Below C2/C3, the path of the HN becomes lateral and it does not appear in the operative field during ACS surgery 16. Careful preoperative assessment of the position of the HB and its projection on the cervical spine may improve the management of the SLN and its branches, leading to a significant reduction in postoperative dysphagia or dysarthria. Our results demonstrated that the position of the HB was inconstant. The position ranged between C2-C3 and C4-C5 intervertebral spaces with no significant differences among males and females. Thus, it might be postulated that, based on the position of the disease with respect to this landmark, a specific anterior approach could be indicated in order to limit the possible complications involving the SLN and the HN. When the disease was located more cephalad to the HB, a standard anterolateral approach could be inadequate due to the limited exposure of important landmarks such as the SLN and the HN and could expose patients to the above-mentioned complications.
In these cases, a longitudinal cervical incision, possibly extending anteriorly toward submandibular/submental spaces might be more appropriate. Pre-emptive identification and isolation of the SLN and HN should be performed. Moreover, ligation of the thyrolingual trunk could help to further improve manoeuvring and exposure. Furthermore, identification and ligation of the external carotid artery branches could be performed à la demande to extend the dissection even more cranially in order to reach the upmost tract of the cervical spine (C1-C2) by an upper prevascular retrovisceral approach (Tab. I) 18.
The incidence of vocal cord palsy/paralysis due to RLN injury during ACS surgery ranges from 2.3% to 24.2% 19. The differences in percentages are possibly due to significant heterogeneity in study designs and definition of vocal cord impairment by various authors. Moreover, some studies suggested that RLN palsy (RNLP) is underreported 15. Indeed, asymptomatic RLNPs are more frequent than symptomatic ones with hoarseness 20. This may explain why this complication may be underestimated. Different authors have described the anatomy of the RLN and its relationship to vascular and fascial structures 10. Jung et al. showed that a left-sided approach in ACS surgery significantly reduced the incidence of both early postoperative and permanent (3-months follow up) RLNP from 24.2% and 13.3% respectively, to 14% and 6.5% 21.This is probably due to the more vertical course of the nerve on the left side, where it lies in a relatively protected position within the oesophagotracheal groove 6. Nevertheless, it is sometimes mandatory to reach the CS from the right side (e.g. right spinal cervical nerve compression) and some authors still prefer the right-sided approach to the lower CS due to easier dissection for right-handed surgeons 11. Shan et al. postulated that the pathway of the right RLN in the space between the carotid and visceral sheaths is located below the C7-T1 disc 10. This would imply that the IMCC would lie at this level or below. On the contrary, based on our findings, the RLN extends cranially even to C4/C5 intervertebral disc in some patients, and is located more cephalad to C7 and C6 in 96% and 37% of cases, respectively. These results have direct impact on the surgical approach for ACS and underline the importance of careful preoperative assessment of the location of the lesion with respect to the IMCC, especially in case of any disease that has to be approached by anterior access from the right side, where the pathway of the RLN is oblique and where it might be jeopardised by the retraction applied to the trachea/oesophagus and neurovascular bundle (Tab. I). Moreover, when deemed appropriate, an x-ray can be performed intraoperatively in order to verify the cervical spine level and to check the relationship with the cartilaginous skeleton of the larynx. The present authors are aware that surgeons’ habits and experience can play a major role in choosing the surgical approach (e.g. the side based on handiness), but the aim of the study was to stimulate the surgical community to consider the variability in neck structures in relation with the CS and foster cooperation among spinal and head and neck surgeons for selected CS surgeries, when deemed appropriate.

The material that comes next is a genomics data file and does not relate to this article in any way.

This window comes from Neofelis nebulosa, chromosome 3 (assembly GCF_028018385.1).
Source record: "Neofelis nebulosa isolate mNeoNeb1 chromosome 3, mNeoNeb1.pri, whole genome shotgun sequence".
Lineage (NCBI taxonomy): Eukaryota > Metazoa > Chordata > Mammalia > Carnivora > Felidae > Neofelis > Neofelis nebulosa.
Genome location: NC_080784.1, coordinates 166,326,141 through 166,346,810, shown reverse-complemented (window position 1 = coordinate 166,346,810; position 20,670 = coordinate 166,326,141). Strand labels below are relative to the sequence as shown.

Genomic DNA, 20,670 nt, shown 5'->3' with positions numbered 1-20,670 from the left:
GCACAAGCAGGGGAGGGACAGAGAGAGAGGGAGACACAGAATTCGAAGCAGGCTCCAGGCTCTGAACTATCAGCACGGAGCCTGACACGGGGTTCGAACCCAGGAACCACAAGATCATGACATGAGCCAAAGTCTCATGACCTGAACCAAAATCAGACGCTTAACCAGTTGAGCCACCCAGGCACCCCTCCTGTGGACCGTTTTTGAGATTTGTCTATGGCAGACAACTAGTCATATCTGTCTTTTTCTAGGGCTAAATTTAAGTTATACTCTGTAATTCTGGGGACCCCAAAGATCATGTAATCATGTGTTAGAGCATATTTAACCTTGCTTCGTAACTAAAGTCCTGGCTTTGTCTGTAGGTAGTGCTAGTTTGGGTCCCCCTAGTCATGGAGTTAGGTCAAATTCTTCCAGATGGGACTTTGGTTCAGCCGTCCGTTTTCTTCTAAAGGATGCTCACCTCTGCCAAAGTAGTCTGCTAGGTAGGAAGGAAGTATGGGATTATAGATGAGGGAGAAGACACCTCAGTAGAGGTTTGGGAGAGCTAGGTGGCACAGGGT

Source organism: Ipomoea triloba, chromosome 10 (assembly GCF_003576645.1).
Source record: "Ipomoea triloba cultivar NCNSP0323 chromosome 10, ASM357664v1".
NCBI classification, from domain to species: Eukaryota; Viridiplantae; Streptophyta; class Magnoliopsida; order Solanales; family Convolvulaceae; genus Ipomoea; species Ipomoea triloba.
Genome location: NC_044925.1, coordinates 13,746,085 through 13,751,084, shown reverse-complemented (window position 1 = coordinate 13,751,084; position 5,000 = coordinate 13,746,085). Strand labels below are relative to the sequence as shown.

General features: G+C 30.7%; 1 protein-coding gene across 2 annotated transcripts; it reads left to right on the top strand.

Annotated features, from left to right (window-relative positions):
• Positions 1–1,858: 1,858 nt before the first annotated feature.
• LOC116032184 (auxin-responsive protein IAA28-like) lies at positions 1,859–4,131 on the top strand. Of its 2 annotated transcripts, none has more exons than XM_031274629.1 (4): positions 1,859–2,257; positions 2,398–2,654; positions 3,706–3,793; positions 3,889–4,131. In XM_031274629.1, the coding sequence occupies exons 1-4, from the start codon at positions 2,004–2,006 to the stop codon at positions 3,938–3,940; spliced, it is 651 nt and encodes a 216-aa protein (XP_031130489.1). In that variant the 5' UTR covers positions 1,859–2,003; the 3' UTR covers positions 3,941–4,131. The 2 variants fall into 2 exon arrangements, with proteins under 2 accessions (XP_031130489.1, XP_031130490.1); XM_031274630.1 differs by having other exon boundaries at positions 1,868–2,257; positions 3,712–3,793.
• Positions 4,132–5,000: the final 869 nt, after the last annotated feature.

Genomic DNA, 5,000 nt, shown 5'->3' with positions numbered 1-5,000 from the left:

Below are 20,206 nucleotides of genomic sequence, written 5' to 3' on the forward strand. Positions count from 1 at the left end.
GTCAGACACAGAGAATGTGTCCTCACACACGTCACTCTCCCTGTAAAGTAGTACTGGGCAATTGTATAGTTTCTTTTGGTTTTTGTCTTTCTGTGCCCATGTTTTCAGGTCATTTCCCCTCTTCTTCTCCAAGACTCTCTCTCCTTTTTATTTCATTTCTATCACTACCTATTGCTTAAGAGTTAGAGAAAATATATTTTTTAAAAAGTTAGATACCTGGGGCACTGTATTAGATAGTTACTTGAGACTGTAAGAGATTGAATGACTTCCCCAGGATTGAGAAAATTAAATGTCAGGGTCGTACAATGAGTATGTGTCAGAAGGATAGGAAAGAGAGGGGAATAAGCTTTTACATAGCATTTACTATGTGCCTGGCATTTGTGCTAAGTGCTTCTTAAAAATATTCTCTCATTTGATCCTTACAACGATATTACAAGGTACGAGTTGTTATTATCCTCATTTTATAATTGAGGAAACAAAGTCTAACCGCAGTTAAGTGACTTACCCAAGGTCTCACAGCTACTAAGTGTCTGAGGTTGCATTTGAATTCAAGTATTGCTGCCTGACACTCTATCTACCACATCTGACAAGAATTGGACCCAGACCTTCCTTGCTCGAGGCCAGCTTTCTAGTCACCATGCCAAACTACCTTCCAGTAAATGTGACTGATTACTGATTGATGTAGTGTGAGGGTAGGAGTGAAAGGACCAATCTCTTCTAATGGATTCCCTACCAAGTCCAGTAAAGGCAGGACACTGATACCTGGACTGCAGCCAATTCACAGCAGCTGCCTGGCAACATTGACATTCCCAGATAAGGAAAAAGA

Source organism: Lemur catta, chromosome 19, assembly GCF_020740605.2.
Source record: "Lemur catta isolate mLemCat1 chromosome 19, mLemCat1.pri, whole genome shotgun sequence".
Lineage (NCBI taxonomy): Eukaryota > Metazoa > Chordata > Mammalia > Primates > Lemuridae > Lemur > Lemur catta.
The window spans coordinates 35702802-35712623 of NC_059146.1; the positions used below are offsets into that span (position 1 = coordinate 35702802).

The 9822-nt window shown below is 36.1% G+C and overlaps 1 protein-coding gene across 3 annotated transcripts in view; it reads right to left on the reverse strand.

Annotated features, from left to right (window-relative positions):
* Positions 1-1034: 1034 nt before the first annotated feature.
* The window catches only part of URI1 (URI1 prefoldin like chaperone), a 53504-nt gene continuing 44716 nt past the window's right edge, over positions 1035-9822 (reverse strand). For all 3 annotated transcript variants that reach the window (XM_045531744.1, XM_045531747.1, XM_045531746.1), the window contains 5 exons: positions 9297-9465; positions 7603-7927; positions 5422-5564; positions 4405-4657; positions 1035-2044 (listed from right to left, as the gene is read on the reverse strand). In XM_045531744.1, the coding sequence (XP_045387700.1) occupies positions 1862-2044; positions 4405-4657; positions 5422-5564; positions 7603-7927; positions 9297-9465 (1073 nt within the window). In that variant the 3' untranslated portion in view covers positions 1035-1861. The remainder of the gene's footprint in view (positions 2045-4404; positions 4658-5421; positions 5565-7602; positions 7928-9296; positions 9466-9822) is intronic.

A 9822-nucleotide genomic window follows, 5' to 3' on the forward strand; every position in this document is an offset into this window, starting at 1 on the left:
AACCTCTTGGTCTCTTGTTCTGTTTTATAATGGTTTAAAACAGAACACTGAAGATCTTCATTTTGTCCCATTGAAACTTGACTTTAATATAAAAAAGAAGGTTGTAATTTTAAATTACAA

A wide range of variability in the projections of the HB and IMCC to cervical spine levels and in the length of the pharyngo-laryngeal framework exists. This implies that an a priori association of a cervical level to specific anatomical structures at risk can be inaccurate. Instead, the use of anatomical landmarks that are easily identifiable on pre-operative and intra-operative radiology, such as HB and IMCC, can help guide the choice of anterior surgical approach in terms of level, side and type of incision. Thus, thorough evaluation of pre-operative MRI, especially in sagittal planes, is recommended to better understand the position of critical anatomic structures in the neck area and to define the best surgical approach for each specific case.
Figures and tables
|Disease level related to neck structures||Surgical anterior approach|
|Cranial to HB||High prevascular retrovisceral approach HPRA|
|Between HB and IMCC||Standard Cloward approach|
|Caudal to IMCC||Standard Cloward approach (left side preferred)|